A Queens judge Thursday overturned the murder conviction of an Army veteran and USPS mailman who spent 25 years behind bars for a crime he didn’t commit.
”I’m very, very happy today because I never thought this would happen — although I hoped and wished it would,” Ernest “Jaythan” Kendrick, 62, told the court in a soft-spoken voice shortly before he stepped out of Queens Supreme Court as a free man.
“No one really understands what it is to be in prison when you’re innocent. You know you’re innocent and you’re behind that wall. Civilization is not there.”
Justice Joseph Zayas apologized to Kendrick.
“We failed you,” he said, before granting the motion to overturn the verdict submitted jointly by Queens DA Melinda Katz, who was present for the proceeding.
“I hereby vacate your conviction and dismiss the indictment,” said the jurist, prompting subdued applause from the gallery.
A jury found Kendrick guilty of fatally stabbing a 70-year-old woman in the back and snatching her purse on the grounds of the Ravenswood Houses in 1994. The conviction was based primarily on the eyewitness testimony of a 10-year-old boy.
The child witnessed the slaying from the third-floor window of his apartment more than 100 feet away, according to Susan Friedman of the Innocence Project, who represents Kendrick.
The boy offered a vague description of the assailant as a “black man in his 30s wearing a black jacket,” Friedman told the court.
Hours later, Kendrick was detained after police spotted him walking in his Long Island City neighborhood because he loosely fit the suspect’s description. He fully cooperated with police, allowing them to search his apartment, which he shared with a woman, where they found a black purse on top of a television.
The youngster initially identified another man in a lineup before changing his selection to Kendrick, officials said.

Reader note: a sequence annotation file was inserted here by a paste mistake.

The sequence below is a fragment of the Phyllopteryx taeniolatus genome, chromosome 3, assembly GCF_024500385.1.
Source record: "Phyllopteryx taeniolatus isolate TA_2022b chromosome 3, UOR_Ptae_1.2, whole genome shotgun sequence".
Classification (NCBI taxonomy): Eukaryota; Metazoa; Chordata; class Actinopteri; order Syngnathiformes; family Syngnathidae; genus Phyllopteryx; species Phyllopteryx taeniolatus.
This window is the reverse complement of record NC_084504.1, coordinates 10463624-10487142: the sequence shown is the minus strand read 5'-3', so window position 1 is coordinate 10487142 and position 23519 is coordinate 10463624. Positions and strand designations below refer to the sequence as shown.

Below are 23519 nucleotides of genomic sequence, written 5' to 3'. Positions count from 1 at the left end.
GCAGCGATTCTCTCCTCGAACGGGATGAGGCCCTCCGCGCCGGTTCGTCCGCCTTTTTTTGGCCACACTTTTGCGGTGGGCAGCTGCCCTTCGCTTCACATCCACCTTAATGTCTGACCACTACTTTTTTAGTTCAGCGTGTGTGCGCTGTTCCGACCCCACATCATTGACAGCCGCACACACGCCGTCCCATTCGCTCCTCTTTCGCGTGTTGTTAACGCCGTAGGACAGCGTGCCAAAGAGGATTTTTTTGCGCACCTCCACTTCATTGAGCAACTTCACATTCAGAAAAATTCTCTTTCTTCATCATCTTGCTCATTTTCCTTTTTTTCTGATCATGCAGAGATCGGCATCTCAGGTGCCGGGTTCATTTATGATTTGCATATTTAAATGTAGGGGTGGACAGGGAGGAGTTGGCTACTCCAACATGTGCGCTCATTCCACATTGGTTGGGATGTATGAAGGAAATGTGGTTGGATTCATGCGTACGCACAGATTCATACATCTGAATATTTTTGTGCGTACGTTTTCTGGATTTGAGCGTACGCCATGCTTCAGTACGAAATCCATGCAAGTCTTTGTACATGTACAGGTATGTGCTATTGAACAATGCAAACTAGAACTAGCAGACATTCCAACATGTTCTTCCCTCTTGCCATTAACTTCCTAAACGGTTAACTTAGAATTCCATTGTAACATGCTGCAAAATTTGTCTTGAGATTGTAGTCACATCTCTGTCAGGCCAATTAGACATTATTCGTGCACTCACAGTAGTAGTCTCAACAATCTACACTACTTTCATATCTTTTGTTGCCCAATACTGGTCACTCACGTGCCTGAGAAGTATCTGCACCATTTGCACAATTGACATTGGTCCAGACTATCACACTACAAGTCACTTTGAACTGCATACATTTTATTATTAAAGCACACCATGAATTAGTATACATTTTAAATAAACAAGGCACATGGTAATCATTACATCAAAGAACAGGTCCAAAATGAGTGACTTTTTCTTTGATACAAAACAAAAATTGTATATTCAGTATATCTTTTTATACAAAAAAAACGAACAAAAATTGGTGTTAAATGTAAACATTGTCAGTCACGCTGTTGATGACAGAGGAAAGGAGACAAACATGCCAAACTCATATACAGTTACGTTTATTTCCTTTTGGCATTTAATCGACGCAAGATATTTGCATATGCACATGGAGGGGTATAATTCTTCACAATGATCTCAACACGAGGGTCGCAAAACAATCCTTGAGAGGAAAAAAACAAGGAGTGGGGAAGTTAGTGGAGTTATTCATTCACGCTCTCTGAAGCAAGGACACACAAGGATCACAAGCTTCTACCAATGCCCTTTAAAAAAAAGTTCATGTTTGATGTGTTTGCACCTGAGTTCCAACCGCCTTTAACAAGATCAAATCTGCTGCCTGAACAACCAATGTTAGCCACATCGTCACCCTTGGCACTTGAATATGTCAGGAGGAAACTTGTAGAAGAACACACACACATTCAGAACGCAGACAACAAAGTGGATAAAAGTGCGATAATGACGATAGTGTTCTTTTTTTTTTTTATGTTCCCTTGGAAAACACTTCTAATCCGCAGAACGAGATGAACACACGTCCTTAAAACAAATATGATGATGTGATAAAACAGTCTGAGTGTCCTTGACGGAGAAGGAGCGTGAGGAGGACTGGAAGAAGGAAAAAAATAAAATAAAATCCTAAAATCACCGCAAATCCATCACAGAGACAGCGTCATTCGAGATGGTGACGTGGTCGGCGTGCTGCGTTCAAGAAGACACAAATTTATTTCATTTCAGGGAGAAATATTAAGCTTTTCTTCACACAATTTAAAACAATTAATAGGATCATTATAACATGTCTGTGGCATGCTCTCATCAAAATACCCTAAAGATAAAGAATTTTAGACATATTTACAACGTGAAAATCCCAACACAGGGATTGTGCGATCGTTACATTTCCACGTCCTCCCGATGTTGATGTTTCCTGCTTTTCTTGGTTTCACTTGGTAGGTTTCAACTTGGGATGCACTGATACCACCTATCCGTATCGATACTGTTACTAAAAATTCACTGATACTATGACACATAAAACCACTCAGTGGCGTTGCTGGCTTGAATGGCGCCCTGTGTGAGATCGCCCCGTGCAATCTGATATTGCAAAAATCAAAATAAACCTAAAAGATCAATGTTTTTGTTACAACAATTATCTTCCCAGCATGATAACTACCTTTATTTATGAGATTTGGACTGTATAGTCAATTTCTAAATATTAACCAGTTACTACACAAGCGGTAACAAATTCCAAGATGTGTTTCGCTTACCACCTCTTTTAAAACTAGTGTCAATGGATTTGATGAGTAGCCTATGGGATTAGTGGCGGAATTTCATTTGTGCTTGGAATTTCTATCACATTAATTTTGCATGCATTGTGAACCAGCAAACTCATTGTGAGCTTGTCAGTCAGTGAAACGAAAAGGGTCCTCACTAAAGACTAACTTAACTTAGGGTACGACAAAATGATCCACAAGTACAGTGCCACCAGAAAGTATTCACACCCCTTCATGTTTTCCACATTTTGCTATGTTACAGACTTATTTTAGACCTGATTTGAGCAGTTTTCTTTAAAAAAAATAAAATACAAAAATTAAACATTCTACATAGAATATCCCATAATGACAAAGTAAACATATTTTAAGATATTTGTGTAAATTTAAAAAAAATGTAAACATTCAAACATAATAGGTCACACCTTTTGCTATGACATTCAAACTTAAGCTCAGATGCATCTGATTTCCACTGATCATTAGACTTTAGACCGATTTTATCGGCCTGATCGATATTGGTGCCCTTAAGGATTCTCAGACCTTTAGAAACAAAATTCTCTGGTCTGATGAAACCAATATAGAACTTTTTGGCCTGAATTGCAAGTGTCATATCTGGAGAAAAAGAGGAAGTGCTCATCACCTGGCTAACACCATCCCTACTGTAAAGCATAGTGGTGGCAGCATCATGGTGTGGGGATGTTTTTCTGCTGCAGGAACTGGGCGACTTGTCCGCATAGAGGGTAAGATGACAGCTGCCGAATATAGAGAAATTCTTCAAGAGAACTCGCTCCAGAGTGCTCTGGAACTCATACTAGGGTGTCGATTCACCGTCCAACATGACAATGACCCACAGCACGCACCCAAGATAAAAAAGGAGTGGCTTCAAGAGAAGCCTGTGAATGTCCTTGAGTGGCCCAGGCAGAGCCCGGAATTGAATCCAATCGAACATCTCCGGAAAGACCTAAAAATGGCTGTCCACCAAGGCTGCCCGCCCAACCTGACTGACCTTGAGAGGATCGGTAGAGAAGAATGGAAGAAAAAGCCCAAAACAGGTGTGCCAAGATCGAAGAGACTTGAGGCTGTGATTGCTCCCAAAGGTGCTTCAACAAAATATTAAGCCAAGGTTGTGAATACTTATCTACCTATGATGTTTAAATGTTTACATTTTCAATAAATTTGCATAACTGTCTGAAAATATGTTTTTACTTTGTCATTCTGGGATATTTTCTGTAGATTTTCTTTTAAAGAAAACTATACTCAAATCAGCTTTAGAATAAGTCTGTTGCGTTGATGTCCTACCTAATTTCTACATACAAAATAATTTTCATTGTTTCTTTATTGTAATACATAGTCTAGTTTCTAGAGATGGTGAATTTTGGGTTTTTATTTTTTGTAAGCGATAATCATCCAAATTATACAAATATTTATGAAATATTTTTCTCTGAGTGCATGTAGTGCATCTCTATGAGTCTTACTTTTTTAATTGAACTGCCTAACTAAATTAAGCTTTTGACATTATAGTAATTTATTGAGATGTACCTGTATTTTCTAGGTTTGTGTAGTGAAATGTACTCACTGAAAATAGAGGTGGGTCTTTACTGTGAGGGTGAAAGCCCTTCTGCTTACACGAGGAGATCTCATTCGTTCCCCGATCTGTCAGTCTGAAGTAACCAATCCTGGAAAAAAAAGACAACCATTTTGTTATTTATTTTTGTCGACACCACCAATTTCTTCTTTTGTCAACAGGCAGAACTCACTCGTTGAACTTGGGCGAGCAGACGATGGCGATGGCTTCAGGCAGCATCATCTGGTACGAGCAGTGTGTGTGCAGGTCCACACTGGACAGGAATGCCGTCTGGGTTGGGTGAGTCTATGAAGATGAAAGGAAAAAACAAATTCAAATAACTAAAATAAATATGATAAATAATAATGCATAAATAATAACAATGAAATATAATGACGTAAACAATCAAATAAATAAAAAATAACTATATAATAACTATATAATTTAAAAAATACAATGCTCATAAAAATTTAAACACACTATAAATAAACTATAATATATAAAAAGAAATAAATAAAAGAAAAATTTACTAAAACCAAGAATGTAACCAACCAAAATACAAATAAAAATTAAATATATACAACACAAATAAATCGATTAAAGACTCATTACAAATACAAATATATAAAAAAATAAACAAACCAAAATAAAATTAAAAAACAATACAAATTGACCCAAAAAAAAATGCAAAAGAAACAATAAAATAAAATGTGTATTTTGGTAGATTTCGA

Police later obtained a statement from a second witness who said he saw Kendrick fleeing the scene with a black purse under his arm. The second witness had two serious pending criminal cases and every incentive to provide testimony the police were seeking to nail Kendrick, Friedman said.
After Katz took office, she founded the Conviction Integrity Unit, which investigated Kendrick’s case.
Using technology that didn’t exist at the time of the crime, the purse was tested for the victim’s DNA and none was found. Four new witnesses came forward who contradicted the second witness’ statement implicating Kendrick, Katz told the court on Thursday.
The young boy, who is now an adult, has since recanted, admitting that he wasn’t able to see the perpetrator clearly enough to identify him.
“Racial profiling and unduly suggestive identification procedures and a lack of police accountability have all contributed to the scores of wrongful convictions in this country,” Freidman lamented in court. “It is shocking to see how easy it is to obtain a conviction and to send someone to prison for the rest of their lives.”
WilmerHale attorney Ross Firsenbaum, who helped the Innocence Project with Kendrick’s wrongful conviction case for free, blasted the prior Queens DA, Richard Brown, for refusing to consider the new evidence and insisting on Kendrick’s guilt. Brown passed away last year.
“Too many police and prosecutors remain focused on securing and maintaining convictions at all costs,” he said, lauding Katz’s office for taking a different approach.
Kendrick said he was ecstatic to be a free man again. “It really feels incredible,” he said. His immediate priority is a good meal. “Shrimp, flounder, lobster, crab, any of that,” he said of tonight’s menu. In the longterm, he plans to travel and learn the latest technology. “When I went into prison, it was beepers and pagers,” he recalled.
He had one note of caution for others who find themselves in a similar position. “I would tell them to ask for a lawyer, don’t say one word,” he said. “I trusted them, I trusted the police, I trusted they’d do the right thing and see that I was innocent. That was my mistake.”
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